Wednesday, June 26, 2013

A Simple Idea for Collaborative Academic Research

With the rapid dissemination of medical information, global reach of the internet, and realization that more print journals doesn't mean better print journals, today's researchers use a variety of techniques to connect but most, sadly, have not kept pace with the times.

Yesterday, watching the nightly news, I saw something that caught my eye.  It came during a story about yet another shooting in Chicago.  The usual folks were interviewed by the media: distraught family members, friends, and eye witnesses to the crime.  One of the witnesses seemed intelligent, articulate, and surprisingly insightful and there, below his name on screen, was his Twitter handle.

Imagine how researchers could connect if Twitter accounts were added to their author lines in journal articles or next to their e-mail address in the article's contact information section.  Like-minded researchers could instantly connect, follow colleagues with similar interests, or message them questions.  Private conversations could continue via direct messaging or e-mail in follow-up.  Such a system would easily connect like-minded scholars as well as promote an individual's work.  Just as TV stations, news organizations, professional scientific organizations and the entertainment world have embraced the trend, so too should our stodgy academic world.

And why not?

After all, everyone's looking for research funding these days.

Who knows?  Good scientific work might just have a chance of receiving funds from the most unlikely of sources thanks to social media.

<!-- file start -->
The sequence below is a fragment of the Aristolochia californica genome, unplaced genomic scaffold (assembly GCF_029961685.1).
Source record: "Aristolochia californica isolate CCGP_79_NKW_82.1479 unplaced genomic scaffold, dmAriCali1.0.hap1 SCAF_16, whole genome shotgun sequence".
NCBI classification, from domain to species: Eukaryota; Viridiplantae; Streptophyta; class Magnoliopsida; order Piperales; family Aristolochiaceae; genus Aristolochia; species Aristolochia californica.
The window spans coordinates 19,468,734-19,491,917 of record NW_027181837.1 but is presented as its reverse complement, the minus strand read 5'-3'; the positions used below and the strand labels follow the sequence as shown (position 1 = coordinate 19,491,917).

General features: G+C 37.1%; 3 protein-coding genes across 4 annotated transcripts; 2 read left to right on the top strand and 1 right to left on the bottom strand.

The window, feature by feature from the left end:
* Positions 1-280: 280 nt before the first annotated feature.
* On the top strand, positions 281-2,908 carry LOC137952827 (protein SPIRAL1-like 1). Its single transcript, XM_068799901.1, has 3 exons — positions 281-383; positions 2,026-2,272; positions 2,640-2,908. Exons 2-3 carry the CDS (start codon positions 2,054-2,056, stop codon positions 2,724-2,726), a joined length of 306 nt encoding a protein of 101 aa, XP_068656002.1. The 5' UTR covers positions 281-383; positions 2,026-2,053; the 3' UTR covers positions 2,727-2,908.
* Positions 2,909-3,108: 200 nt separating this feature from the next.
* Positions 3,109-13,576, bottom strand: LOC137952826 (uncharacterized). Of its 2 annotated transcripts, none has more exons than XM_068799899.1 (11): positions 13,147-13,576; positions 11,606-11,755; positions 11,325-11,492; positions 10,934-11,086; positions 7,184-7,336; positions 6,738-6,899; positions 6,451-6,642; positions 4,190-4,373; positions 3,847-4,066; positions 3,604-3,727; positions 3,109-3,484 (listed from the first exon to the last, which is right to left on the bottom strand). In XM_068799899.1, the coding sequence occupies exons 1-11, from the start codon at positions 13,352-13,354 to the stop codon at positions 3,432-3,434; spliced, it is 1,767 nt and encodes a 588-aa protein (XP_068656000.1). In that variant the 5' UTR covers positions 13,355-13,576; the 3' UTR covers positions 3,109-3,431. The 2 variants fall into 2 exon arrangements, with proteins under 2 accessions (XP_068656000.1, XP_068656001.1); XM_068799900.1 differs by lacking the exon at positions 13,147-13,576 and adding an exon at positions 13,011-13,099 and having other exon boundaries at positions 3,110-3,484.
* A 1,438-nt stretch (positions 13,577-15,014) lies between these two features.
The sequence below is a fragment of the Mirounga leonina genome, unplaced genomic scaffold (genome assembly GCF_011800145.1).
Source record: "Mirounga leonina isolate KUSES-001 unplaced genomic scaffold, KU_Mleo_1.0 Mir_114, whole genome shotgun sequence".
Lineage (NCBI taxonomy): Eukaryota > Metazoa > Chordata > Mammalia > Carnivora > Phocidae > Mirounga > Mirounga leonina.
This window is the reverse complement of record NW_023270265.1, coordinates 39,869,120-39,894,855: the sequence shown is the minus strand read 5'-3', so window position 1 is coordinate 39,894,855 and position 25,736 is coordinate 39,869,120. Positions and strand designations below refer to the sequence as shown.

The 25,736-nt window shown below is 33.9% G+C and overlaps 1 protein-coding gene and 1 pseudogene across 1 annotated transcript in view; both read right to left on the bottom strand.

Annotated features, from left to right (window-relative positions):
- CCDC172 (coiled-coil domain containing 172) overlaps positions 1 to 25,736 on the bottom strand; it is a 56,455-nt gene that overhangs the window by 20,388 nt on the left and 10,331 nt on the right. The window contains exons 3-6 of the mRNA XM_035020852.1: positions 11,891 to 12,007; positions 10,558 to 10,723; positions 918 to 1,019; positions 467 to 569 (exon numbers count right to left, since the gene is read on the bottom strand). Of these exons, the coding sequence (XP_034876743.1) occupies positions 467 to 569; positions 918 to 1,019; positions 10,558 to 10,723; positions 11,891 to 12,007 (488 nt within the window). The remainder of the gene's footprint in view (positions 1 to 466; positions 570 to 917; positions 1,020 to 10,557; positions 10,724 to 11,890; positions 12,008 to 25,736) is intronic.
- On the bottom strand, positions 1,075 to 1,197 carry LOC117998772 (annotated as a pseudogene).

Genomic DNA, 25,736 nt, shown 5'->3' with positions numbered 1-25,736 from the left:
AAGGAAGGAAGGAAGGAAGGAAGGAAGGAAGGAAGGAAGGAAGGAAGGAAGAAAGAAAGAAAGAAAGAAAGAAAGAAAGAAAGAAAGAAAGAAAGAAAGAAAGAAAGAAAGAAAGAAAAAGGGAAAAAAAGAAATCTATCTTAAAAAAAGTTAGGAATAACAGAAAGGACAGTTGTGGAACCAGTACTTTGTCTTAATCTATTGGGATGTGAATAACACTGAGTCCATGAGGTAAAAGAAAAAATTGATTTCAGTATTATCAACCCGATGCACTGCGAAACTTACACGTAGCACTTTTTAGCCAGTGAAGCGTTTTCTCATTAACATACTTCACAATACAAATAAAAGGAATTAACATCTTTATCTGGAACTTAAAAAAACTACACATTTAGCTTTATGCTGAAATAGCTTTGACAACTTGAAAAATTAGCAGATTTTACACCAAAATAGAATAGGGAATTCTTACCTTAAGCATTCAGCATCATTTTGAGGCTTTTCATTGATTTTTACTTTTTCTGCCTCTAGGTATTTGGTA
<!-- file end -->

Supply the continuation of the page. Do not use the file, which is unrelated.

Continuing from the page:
-Wes

2 comments:

Jenn Kramer said...

Absolutely agree! Great idea. I look forward to the day researchers embrace Twitter the way physicians have--using it for knowledge discovery and creating communities of practice--but also using Twitter to identify potential collaborators for shared grants. What if grants had hashtags, and applicants could see each other and strategize how to collaborate within the grant instead of competing for limited funds? Huge potential for innovation there.
Thanks for a stirring post!

Debra Madden said...

Dr. Wes, this is an absolutely fantastic idea that would undoubtedly lead to truly innovative research and powerful collaborations between investigators who bring different strengths to applications. I'd also suggest that this would be a wonderful way to connect and collaborate with educated research advocates to develop clinical research protocols as well as basic research that truly focus on answering those questions of most import to patients.

Debra Madden
@AdvocateDebM
Blog: "Musings of a Cancer Research Advocate" at www.draemadden.wordpress.com